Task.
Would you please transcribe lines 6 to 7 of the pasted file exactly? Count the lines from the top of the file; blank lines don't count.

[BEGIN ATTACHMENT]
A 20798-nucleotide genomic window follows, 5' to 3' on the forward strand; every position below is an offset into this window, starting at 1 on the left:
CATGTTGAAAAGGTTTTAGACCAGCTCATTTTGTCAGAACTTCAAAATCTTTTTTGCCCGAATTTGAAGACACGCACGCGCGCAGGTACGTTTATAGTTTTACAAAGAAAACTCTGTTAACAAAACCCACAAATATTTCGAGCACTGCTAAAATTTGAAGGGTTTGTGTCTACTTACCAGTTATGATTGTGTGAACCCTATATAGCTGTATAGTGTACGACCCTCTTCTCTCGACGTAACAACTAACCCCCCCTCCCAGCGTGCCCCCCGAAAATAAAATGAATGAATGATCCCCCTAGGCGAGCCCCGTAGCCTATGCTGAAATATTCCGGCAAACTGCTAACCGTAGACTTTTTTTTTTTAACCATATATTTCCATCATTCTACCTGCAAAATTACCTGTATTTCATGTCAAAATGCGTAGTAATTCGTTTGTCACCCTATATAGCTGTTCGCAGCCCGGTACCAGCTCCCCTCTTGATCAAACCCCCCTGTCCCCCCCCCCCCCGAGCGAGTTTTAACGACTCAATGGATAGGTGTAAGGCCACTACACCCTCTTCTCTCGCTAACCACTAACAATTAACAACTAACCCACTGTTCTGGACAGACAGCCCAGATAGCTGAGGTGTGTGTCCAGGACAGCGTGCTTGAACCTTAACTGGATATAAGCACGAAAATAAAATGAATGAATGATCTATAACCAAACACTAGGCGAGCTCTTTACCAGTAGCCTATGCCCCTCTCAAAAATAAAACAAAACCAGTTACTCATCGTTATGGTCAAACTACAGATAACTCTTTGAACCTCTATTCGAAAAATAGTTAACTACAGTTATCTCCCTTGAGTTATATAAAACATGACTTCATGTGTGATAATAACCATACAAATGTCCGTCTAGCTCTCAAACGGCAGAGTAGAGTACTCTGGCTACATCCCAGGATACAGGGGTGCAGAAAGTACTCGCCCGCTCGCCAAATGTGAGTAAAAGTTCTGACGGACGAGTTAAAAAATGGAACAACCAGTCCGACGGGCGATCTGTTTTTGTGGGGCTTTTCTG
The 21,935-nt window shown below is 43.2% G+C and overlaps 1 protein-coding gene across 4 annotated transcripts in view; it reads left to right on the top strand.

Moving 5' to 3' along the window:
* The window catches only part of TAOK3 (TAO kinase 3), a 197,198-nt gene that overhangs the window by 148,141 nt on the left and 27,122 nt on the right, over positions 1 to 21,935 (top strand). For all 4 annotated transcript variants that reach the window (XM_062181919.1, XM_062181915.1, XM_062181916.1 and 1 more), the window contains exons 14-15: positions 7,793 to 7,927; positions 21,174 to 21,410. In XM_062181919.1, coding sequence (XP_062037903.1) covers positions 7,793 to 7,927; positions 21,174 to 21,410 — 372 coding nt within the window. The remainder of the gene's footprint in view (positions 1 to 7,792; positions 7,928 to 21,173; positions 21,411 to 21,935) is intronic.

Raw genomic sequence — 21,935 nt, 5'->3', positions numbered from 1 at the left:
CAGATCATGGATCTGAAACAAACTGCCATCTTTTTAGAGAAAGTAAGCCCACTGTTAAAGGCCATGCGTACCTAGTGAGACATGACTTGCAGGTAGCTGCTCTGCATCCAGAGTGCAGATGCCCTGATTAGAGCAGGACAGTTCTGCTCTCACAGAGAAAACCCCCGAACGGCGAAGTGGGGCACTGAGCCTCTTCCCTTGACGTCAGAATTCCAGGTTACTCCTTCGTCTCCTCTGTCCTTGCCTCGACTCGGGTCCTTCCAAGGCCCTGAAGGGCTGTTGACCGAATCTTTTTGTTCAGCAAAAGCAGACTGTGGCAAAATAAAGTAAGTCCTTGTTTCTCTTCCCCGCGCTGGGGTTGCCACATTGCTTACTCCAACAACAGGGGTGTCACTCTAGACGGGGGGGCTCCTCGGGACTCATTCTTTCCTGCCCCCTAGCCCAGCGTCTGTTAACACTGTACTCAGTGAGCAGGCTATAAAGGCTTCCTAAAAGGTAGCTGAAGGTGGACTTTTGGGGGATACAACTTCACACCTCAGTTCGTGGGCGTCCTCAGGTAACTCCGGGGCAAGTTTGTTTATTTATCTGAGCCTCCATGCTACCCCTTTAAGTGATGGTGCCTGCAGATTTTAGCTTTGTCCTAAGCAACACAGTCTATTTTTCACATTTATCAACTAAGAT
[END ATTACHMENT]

Raw genomic sequence — 21,935 nt, 5'->3', positions numbered from 1 at the left:
CAGATCATGGATCTGAAACAAACTGCCATCTTTTTAGAGAAAGTAAGCCCACTGTTAAAGGCCATGCGTACCTAGTGAGACATGACTTGCAGGTAGCTGCTCTGCATCCAGAGTGCAGATGCCCTGATTAGAGCAGGACAGTTCTGCTCTCACAGAGAAAACCCCCGAACGGCGAAGTGGGGCACTGAGCCTCTTCCCTTGACGTCAGAATTCCAGGTTACTCCTTCGTCTCCTCTGTCCTTGCCTCGACTCGGGTCCTTCCAAGGCCCTGAAGGGCTGTTGACCGAATCTTTTTGTTCAGCAAAAGCAGACTGTGGCAAAATAAAGTAAGTCCTTGTTTCTCTTCCCCGCGCTGGGGTTGCCACATTGCTTACTCCAACAACAGGGGTGTCACTCTAGACGGGGGGGCTCCTCGGGACTCATTCTTTCCTGCCCCCTAGCCCAGCGTCTGTTAACACTGTACTCAGTGAGCAGGCTATAAAGGCTTCCTAAAAGGTAGCTGAAGGTGGACTTTTGGGGGATACAACTTCACACCTCAGTTCGTGGGCGTCCTCAGGTAACTCCGGGGCAAGTTTGTTTATTTATCTGAGCCTCCATGCTACCCCTTTAAGTGATGGTGCCTGCAGATTTTAGCTTTGTCCTAAGCAACACAGTCTATTTTTCACATTTATCAACTAAGAT